Before the outbreak of coronavirus- the United States was used to waste 40 percent of its food annually, amounting to about 63 million tons.  The collective response to the coronavirus pandemic, from panic buying at grocery stores to restaurant closures, is bound to inflate that percentage, food loss experts say, at a time when food insecurity is on the rise.

The sad reality is that on one hand millions of tons of food is being wasted and destroyed just in America but on the other hand millions of people go hungry every day in the world. Millions need food to survive every day as the poverty and unemployment forced them to sleep with empty stomachs. The profit driven market system encourage the producers and consumers to waste food than to hand over to the poor people who desperately needs it.     
According to National Geographic research -the biggest source of food waste in America is households where produce wilts, milk spoils, and leftovers lurk at the back of the fridge until they are tossed. Now, anxious consumers who have been hoarding food may discover there’s no way they can eat everything they’ve bought.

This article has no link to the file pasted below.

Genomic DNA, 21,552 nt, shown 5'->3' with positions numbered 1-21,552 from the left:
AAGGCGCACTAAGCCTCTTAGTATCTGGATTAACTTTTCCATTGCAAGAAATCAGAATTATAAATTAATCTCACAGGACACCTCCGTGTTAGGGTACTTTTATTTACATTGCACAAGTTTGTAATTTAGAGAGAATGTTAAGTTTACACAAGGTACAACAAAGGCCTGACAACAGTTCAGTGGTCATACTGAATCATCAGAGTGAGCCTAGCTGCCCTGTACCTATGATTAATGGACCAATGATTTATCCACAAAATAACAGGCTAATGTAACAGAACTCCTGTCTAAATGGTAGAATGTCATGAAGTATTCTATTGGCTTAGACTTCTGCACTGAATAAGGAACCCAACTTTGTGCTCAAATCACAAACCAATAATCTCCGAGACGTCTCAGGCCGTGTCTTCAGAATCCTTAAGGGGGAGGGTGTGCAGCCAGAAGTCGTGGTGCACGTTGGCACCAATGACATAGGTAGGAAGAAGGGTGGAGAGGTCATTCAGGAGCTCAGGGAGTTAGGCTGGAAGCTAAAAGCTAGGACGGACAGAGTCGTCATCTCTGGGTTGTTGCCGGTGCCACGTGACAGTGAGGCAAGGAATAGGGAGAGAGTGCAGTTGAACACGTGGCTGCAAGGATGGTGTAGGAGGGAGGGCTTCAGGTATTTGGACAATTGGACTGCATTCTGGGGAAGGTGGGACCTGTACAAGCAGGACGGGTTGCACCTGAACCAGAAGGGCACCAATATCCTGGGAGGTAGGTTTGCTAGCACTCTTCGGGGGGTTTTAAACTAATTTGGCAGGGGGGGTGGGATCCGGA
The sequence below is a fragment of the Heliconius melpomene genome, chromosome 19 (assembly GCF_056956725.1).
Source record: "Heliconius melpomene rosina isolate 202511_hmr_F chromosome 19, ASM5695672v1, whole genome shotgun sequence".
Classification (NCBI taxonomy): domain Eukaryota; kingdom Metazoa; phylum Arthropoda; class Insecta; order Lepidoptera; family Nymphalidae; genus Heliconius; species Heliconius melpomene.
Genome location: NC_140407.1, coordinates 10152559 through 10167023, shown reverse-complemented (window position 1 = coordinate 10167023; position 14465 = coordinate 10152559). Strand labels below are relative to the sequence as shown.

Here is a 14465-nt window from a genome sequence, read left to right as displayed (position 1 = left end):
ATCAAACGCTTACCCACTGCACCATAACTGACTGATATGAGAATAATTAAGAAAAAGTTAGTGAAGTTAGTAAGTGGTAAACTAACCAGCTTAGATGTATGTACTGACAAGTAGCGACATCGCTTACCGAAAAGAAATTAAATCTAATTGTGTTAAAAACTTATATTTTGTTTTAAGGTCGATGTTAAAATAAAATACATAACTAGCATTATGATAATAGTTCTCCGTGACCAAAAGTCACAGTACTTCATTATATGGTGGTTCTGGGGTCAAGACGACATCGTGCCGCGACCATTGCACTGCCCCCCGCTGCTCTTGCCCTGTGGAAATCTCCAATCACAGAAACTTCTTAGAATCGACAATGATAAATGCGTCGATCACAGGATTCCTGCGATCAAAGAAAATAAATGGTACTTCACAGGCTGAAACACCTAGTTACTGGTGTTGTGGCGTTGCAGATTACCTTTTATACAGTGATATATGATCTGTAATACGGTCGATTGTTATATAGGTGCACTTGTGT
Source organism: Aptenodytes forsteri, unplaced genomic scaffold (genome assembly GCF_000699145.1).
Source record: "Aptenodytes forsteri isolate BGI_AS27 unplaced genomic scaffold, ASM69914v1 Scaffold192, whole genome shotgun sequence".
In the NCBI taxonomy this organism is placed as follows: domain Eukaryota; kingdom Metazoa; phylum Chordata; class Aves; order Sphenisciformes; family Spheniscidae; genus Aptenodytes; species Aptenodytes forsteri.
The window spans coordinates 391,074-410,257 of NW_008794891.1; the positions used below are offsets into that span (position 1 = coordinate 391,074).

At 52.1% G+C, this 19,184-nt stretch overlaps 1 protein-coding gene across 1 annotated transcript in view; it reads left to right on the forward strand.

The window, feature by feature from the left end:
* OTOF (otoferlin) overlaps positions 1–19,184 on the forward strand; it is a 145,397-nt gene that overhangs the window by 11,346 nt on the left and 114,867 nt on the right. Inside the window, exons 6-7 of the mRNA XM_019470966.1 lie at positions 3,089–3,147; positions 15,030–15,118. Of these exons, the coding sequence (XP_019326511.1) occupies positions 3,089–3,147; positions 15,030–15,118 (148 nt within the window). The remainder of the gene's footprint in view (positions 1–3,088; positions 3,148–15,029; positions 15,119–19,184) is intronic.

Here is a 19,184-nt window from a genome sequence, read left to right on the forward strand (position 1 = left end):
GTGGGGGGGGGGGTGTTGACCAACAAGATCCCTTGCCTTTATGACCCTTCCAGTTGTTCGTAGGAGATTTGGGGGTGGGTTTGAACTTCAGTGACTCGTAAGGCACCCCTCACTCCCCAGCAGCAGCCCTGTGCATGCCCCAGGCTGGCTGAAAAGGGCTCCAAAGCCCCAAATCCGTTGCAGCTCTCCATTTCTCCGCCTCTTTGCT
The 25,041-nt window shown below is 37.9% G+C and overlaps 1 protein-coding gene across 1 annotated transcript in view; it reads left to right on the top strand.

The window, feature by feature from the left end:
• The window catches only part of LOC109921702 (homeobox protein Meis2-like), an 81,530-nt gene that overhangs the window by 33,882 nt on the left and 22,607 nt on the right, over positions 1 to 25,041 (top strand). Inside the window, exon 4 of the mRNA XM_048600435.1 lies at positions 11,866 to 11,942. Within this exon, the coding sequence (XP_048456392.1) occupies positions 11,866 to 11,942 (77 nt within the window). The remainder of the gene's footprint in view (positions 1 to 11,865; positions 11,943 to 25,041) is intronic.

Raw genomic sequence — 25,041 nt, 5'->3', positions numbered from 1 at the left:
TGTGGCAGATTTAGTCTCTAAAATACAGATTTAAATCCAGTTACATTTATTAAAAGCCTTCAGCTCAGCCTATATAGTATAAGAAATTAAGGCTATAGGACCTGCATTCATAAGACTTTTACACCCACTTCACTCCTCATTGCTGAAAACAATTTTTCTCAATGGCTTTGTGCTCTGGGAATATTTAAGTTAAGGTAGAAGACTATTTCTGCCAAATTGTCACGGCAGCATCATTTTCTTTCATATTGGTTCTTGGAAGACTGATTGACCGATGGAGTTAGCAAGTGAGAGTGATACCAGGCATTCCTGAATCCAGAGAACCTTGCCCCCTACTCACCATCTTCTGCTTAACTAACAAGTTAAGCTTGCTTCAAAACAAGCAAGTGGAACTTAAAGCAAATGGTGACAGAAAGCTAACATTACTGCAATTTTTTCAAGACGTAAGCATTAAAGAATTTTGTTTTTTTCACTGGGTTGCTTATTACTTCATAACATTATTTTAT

Then there are farms, where, even in the best of times, growers leave as much as half their crops in the field, largely because of cosmetic imperfections. Now, produce growers fear that even more crops go unharvested. 
With restaurants, schools, caterers, corporate cafeterias, and some farmers markets shutting down, farmers also have fewer outlets for their highly perishable produce, exacerbating a supply bulge.
Many are also are being forced to bury fresh vegetables, or in some cases, donate them to organizations like Meals on Wheels. Farmers also say they are facing challenges repackaging products as some switch from supplying the food service industry to grocers and other retail food sellers they are not normally prepared to work with.
There is no place to store it. Food banks have limited refrigeration/freezer space . . . that's why they prefer canned/boxed goods. With restaurants closed or providing limited service the entire supply chain is in disarray. Many Wholesalers are reporting that they are donating record amounts to food banks. Schools aren't buying milk and there is no mechanism in place to deliver it to homes of kids. If things don't change we will see the culling of milk cows.